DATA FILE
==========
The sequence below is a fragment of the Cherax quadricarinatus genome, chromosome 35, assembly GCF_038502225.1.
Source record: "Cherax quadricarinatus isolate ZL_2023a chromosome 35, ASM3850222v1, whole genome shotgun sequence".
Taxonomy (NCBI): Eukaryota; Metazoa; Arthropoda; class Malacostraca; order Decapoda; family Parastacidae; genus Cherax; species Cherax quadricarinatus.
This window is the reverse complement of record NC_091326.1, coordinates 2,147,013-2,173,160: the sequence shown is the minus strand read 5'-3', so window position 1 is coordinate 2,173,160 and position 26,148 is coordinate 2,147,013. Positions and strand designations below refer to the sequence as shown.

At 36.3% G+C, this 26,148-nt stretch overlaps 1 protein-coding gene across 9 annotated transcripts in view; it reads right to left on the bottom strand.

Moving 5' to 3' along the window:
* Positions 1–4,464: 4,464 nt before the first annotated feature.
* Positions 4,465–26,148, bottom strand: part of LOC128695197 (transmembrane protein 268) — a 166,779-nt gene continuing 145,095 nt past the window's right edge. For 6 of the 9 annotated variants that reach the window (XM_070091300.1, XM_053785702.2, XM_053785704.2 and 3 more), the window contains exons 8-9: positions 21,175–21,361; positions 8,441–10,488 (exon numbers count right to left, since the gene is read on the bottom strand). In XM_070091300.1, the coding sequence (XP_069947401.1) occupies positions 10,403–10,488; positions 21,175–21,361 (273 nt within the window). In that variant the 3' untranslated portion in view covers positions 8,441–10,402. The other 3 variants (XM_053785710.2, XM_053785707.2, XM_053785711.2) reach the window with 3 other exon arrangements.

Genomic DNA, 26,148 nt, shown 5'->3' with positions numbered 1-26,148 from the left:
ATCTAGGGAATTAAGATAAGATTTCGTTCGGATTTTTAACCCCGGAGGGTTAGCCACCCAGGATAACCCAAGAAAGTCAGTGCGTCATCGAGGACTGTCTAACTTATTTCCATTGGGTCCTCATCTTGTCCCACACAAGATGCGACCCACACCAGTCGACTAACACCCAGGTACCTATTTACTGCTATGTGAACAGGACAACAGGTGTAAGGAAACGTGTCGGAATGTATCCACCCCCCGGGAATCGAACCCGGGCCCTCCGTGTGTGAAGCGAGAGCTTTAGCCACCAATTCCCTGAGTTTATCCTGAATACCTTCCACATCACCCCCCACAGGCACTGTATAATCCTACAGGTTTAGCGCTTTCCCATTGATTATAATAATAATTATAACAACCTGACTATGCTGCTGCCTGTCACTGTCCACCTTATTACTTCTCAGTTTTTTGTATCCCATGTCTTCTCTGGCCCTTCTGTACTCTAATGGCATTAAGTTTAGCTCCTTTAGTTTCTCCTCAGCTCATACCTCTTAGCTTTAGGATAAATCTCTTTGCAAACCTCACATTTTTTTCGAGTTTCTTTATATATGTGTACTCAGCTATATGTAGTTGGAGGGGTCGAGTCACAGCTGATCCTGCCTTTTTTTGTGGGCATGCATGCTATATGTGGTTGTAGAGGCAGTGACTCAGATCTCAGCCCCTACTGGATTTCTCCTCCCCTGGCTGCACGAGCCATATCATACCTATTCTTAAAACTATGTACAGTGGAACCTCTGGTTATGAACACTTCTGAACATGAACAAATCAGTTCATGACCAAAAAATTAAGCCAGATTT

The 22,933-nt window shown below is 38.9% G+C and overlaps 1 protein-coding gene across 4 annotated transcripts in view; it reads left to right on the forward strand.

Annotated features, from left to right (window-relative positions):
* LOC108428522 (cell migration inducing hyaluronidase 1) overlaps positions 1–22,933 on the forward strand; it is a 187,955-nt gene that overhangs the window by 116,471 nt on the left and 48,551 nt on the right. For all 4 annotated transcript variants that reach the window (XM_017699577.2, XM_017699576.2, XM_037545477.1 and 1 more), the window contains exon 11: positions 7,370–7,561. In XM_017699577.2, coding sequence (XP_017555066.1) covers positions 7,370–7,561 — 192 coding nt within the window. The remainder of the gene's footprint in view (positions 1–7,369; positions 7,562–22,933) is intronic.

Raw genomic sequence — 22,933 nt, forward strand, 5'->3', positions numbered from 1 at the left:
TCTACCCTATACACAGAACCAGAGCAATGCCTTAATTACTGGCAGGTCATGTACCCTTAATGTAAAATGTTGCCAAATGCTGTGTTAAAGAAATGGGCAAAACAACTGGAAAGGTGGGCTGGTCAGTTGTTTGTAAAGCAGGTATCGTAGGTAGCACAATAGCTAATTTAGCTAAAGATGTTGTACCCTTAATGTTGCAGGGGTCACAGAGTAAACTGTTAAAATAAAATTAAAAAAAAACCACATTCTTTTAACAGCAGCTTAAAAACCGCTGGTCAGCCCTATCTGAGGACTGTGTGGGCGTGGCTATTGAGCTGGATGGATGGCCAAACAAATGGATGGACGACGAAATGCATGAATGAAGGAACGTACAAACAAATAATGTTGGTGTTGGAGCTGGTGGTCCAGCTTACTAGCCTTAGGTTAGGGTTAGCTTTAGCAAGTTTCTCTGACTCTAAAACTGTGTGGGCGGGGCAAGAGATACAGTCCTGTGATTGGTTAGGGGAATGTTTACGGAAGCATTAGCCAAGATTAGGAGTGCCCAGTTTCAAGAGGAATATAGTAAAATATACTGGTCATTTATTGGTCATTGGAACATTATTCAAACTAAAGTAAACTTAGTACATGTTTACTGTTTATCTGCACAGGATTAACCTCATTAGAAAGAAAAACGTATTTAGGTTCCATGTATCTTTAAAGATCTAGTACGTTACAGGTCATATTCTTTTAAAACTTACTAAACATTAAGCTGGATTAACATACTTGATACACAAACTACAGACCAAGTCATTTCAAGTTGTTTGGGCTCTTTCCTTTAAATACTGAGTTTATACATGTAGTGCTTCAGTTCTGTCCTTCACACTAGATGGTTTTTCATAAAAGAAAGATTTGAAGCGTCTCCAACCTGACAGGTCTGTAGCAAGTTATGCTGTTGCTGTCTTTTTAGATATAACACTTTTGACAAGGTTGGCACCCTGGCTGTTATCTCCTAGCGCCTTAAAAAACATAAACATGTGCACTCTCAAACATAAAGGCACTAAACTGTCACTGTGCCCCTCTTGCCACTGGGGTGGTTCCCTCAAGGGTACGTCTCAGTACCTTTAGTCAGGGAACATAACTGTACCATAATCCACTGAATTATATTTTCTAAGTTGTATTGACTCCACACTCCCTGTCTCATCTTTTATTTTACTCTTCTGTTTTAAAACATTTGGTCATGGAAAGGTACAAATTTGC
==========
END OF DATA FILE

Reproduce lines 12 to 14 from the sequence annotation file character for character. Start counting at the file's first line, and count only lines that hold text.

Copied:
Annotated features, from left to right (window-relative positions):
* LOC108428522 (cell migration inducing hyaluronidase 1) overlaps positions 1–22,933 on the forward strand; it is a 187,955-nt gene that overhangs the window by 116,471 nt on the left and 48,551 nt on the right. For all 4 annotated transcript variants that reach the window (XM_017699577.2, XM_017699576.2, XM_037545477.1 and 1 more), the window contains exon 11: positions 7,370–7,561. In XM_017699577.2, coding sequence (XP_017555066.1) covers positions 7,370–7,561 — 192 coding nt within the window. The remainder of the gene's footprint in view (positions 1–7,369; positions 7,562–22,933) is intronic.

Raw genomic sequence — 22,933 nt, forward strand, 5'->3', positions numbered from 1 at the left: